"Cancer can take away all my physical abilities.
It cannot touch my mind. It cannot touch my heart.
It cannot touch my soul. And those three things are gonna carry on forever."
Jim Valvano, 1993
The Valvano Legacy
a reflection from Jim's brother and KFOV founder, Bob Valvano
Jim Valvano was an exceptional athlete. In high school, he made various Conference and County All-Star teams in football as a quarterback, basketball as a guard, and baseball as a shortstop, before going on to a terrific career playing basketball at Rutgers.
He was also 11 years older than I was, so his various athletic achievements were very impressive to me, his younger brother, and I tremendously enjoyed following his career.
When I was very small, we shared a bedroom, which must have thrilled him to no end, having a preschooler as a roommate.
But I don't remember him complaining. I do remember him teaching me to sing SWINGING ON A STAR, when I was 5, and playing all those sports with me that I mentioned earlier.
Torturing me in all those sports might be more appropriate, however. He would never allow me to win, which wasn't all that hard given our age difference, and then would taunt me with, "You've never beaten me in anything! Ever!!!".
It was standard big brother-little brother teasing, and I got so mad! Not mad enough to actually stop playing with him, mind you, but pretty mad nonetheless.
As we both became adults, whenever he had some achievement or noteworthy experience, he always included me in it, and I have gotten to do some incredible things, and meet some amazing people because of it.
I'm not embarrassed to say he was my idol, probably just as my oldest brother Nick was Jim's idol when he was young. All three of us were, and are, very close, so you can guess then how devastated and helpless I felt at Jim's cancer diagnosis when he was just 46 years old. Heartbreaking.
His speech at the first ESPY award show has been heard dozens of times by millions of people, and it has moved and inspired them in countless ways for over 30 years.
One of the messages from that speech was the need for increased research that might save people's lives who were afflicted by this terrible disease.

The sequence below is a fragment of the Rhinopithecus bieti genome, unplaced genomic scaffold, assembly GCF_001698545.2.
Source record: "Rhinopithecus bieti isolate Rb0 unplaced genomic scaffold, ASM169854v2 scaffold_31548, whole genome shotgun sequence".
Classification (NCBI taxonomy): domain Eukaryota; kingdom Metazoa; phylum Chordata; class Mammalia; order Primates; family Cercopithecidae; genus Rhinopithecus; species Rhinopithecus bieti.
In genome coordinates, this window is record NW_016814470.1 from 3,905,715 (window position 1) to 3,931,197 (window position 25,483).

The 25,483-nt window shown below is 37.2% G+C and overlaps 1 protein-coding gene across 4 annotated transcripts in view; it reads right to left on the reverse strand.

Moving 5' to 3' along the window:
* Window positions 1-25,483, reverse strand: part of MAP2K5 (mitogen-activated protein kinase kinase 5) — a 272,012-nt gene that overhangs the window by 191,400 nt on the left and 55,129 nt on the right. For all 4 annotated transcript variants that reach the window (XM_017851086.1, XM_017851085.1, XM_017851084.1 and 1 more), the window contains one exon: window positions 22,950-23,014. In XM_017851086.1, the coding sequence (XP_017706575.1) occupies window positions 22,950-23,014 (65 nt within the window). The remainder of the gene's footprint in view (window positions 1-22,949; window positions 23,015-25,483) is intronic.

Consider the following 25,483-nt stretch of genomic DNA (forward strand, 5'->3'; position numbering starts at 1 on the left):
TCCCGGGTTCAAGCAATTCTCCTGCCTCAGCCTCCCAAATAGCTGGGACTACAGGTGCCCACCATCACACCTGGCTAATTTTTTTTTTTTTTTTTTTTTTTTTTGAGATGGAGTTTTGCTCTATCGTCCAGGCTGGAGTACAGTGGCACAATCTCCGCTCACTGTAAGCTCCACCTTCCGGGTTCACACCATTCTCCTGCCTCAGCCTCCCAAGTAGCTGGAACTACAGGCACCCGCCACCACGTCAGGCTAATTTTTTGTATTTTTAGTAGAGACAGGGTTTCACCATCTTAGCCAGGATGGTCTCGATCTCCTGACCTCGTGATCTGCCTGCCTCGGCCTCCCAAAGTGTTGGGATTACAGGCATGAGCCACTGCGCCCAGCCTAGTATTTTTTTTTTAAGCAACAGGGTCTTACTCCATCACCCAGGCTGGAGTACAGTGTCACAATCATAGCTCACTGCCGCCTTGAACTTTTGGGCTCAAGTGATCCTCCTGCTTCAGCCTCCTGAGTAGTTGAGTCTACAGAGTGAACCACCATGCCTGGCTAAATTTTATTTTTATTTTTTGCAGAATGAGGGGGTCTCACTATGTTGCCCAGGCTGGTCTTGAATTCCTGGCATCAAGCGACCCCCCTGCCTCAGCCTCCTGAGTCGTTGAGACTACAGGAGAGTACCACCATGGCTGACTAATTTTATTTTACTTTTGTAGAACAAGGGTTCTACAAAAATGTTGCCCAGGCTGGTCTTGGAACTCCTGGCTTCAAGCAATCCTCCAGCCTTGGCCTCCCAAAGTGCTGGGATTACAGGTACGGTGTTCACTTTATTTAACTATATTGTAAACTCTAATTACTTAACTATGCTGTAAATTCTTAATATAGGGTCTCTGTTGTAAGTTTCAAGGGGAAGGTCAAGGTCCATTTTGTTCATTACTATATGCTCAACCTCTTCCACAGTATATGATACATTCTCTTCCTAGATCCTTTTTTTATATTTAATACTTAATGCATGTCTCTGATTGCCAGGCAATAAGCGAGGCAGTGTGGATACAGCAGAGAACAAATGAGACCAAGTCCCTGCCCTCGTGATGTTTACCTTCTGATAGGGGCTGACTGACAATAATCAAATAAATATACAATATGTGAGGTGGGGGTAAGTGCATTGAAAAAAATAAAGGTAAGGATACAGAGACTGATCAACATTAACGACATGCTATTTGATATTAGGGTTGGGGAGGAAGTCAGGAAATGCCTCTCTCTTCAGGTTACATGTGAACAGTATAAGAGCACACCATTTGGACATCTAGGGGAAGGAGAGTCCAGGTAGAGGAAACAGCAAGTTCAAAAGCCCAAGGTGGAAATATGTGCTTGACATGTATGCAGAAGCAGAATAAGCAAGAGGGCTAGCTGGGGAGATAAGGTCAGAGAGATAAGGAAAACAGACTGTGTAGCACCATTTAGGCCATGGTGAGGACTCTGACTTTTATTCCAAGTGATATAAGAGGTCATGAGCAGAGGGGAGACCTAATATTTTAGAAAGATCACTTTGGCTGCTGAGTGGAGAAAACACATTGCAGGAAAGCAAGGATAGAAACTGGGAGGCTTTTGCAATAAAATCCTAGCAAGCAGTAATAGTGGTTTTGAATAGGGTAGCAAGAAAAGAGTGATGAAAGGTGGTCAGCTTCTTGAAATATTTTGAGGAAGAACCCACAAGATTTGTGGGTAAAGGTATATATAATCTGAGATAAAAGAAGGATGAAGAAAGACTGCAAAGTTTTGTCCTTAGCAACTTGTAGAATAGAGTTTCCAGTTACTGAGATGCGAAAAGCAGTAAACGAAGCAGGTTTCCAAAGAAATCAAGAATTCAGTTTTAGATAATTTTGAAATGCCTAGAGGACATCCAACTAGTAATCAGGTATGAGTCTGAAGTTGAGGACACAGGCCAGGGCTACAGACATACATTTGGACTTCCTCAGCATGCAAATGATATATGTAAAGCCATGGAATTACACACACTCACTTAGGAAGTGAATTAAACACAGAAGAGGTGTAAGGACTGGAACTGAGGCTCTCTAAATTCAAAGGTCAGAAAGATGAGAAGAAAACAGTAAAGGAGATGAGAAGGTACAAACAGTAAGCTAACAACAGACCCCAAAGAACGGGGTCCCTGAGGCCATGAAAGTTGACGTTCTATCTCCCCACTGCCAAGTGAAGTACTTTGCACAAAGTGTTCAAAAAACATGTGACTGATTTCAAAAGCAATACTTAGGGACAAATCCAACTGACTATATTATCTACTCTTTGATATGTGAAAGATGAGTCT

Inspired by this, we worked under the national V Foundation for 20 years. Meaning, all proceeds went to their headquarters in North Carolina and we were limited to strictly research-based initiatives. We were proud of the money we were raising here in the Kentuckiana area, and wanted to contribute to the wonderful research happening right here in Louisville and Lexington.
With the blessing of the V Foundation, we became our own 501c3 organization in July of 2018, thus allowing us to raise the money locally and keep it locally!
While the research did not save Jim's life, it saved his daughter's life in a fight with breast cancer, and it saved my life from Stage 4 leukemia. My particular cancer was put in remission with two drugs that were both created within the last 8 years of my diagnosis. Quite literally, it was research that saved my life...just as Jim suggested.
Still, over 600,000 people died from cancer in this country in 2022, so we still have more significant work to do, which is why KFOV wants to help, and hopes you will want to help us in that quest as well. I'm walking proof that research works and that we CAN make a difference in the fight against cancer.
Jim was a dreamer. One of his dreams was to make it into the Basketball Hall of Fame. That dream came true in 2023. His dreams still coming true, some 30 years after his passing.
One of his last dreams was to beat cancer. We are here to help make that dream come true.
"For someone who seemed to know the end was near, Valvano was as optimistic as possible. He set a goal to ultimately eradicate cancer, a fight that rages to this day but has undoubtedly been influenced by his words."
Dan Treacy/The Sporting News
Revisiting Jim Valvano's iconic 'Don't ever give up' ESPYs speech on 30th anniversary
Jim Valvano was a larger-than-life college basketball coach and broadcaster who died of cancer in 1993 at age 47 but who lives on through the V Foundation for cancer research. In this book, his brother Bob, also a basketball coach and broadcaster, tells the story of Jim's life through a collection of reminiscences from colleagues and friends who knew him. This scrapbook approach is woven into Bob's own personal narrative and covers both career highlights (NCAA tournament triumphs) and troubles (being fired from North Carolina State under a swirl of allegations). It also includes the speech he made at the ESPYs just two months before he died. What emerges is an affectionate portrait of a boisterous but flawed man who loved life, his family, and basketball and who fought a gallant battle against terminal cancer.
John Maxymuk, Rutgers Univ. Lib., Camden, NJ
Copyright 2002 Cahners Business Information, Inc.